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ICC Official Arrives in Kenya for Reconciliation Talks

Former UN Secretary General Kofi Annan, left, talks with ICC Chief Prosecutor Luis Moreno-Ocampo, right, during the opening of the Review Conference of the Rome Statute of the International Criminal Court in Kampala, Uganda, May 31, 2010 (file photo)
Former UN Secretary General Kofi Annan, left, talks with ICC Chief Prosecutor Luis Moreno-Ocampo, right, during the opening of the Review Conference of the Rome Statute of the International Criminal Court in Kampala, Uganda, May 31, 2010 (file photo)

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Michael Onyiego

International Criminal Court Prosecutor Luis Moreno-Ocampo is in Kenya as the country anxiously awaits his warrants for the masterminds of the country's post-election chaos.

As he winds down his investigation into the post-election chaos that rocked Kenya in 2008, Moreno-Ocampo arrived in Nairobi Tuesday evening to participate in a discussion on the country's reconciliation process.

The discussion, lead by former U.N. Secretary General Kofi Annan, who mediated Kenya's peace deal in 2008, will address the country's implementation of the provisions outlined in the deal, as well as the pace of reforms since 2008.

There has been building anticipation for Ocampo's presentation of his case to The Hague. He has previously stated he would issue arrest warrants at some point in December.
The prosecutor has promised to pursue justice for the victims of Kenya's violence.

"Crimes happened here," said Ocampo. "People were killed, there was rape, houses were burned; that happened. There are some allegations someone was involved. This is not about political parties, this is not about political responsibilities, this is about criminal responsibilities. That is my job."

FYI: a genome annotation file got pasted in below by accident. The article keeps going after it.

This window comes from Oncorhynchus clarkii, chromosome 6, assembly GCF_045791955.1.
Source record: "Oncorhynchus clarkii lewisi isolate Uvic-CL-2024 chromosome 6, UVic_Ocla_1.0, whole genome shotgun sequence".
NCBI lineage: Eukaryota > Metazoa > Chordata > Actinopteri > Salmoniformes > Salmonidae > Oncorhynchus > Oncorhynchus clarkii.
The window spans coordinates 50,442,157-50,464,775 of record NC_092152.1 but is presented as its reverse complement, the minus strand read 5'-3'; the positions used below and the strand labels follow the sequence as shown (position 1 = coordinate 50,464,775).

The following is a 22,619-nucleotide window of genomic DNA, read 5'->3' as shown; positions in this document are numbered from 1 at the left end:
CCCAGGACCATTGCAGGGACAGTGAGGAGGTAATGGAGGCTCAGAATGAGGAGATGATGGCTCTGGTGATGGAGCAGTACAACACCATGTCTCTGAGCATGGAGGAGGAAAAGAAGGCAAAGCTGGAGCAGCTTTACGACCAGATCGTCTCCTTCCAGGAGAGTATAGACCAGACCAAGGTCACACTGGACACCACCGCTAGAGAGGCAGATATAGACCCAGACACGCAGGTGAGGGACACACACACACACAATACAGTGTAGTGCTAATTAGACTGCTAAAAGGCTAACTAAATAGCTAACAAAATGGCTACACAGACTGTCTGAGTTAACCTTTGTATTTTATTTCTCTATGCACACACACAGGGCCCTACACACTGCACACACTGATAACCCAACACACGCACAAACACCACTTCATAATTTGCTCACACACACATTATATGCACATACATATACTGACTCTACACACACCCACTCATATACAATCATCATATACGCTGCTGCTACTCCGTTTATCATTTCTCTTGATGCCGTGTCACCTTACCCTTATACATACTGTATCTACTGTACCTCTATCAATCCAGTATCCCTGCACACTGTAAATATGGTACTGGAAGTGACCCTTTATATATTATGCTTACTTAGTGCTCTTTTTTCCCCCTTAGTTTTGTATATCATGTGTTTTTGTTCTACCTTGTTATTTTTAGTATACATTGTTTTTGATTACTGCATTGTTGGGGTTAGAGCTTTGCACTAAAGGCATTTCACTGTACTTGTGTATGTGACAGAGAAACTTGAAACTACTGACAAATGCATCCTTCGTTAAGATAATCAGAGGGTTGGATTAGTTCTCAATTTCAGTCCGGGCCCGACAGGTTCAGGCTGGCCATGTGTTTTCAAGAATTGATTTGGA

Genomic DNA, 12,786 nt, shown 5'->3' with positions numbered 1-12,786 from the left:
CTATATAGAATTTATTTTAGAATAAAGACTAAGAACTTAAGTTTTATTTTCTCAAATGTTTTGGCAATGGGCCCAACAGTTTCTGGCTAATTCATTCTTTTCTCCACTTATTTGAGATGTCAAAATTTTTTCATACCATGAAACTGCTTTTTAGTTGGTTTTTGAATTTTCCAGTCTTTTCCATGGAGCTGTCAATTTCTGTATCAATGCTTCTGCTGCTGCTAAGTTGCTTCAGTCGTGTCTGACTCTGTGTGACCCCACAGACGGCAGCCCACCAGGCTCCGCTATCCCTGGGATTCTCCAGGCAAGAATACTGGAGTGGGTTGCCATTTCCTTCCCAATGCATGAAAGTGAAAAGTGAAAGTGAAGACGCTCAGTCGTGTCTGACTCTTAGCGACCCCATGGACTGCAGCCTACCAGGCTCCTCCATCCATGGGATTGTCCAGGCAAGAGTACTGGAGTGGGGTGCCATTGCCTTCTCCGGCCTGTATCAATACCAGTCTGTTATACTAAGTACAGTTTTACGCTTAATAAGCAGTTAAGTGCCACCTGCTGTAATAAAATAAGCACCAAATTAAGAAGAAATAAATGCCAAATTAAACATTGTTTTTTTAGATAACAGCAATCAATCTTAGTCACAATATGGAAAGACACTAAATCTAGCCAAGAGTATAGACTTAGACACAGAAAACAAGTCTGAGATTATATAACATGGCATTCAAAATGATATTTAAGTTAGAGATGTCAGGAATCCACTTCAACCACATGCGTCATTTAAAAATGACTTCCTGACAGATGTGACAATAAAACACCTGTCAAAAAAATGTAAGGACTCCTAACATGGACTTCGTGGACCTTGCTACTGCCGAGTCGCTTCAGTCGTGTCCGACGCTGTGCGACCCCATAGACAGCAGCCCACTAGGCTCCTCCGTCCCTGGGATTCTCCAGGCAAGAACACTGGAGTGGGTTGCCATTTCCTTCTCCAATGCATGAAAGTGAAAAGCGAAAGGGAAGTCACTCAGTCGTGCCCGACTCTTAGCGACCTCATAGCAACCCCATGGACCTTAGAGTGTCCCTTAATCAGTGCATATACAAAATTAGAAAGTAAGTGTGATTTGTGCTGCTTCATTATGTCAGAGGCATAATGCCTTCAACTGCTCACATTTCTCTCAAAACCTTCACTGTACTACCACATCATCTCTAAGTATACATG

Ocampo's interest in the post-election chaos began in late 2009 when Mr. Annan sent him the findings of the Waki Report, an investigation launched by a local commission into the violence. The findings were handed to the prosecutor after Kenya failed for nearly two years to pursue those responsible. Ocampo has revealed he would pursue two cases against three individuals each when he presents his findings to The Hague.

Since the launch of his investigation in March, there has been wide speculation as to who might be targeted. Some politicians who were mentioned in the Waki Report worried they might be unfairly targeted.

Ocampo responded to such criticism by secretly inviting the targets of his investigation to give statements in the Netherlands. In a surprise move, former Higher Education Minister and 2012 presidential hopeful William Ruto flew to The Hague in November in order to "set the record straight."

While many Kenyan's hope for justice, there also is worry that the country's prominent political figures will be protected from arrest.

President Mwai Kibaki and Prime Minister Raila Odinga have both assured the international community of their intention to cooperate, but Kenya has sent mixed signals in recent months, twice inviting wanted Sudanese President Omar al-Bashir to the country.  

Kenya failed to arrest Mr. Bashir when he attended the promulgation ceremony for the country's new constitution, provoking the ire of the Court and the international community alike.

More than 1,000 people were killed in the two months following the December 2007 presidential election. President Kibaki and then-rival Raila Odinga accused each other of fraud, sparking ethnic clashes across the country. More than 300,000 people were displaced by the violence, many of who remain without homes to this day.



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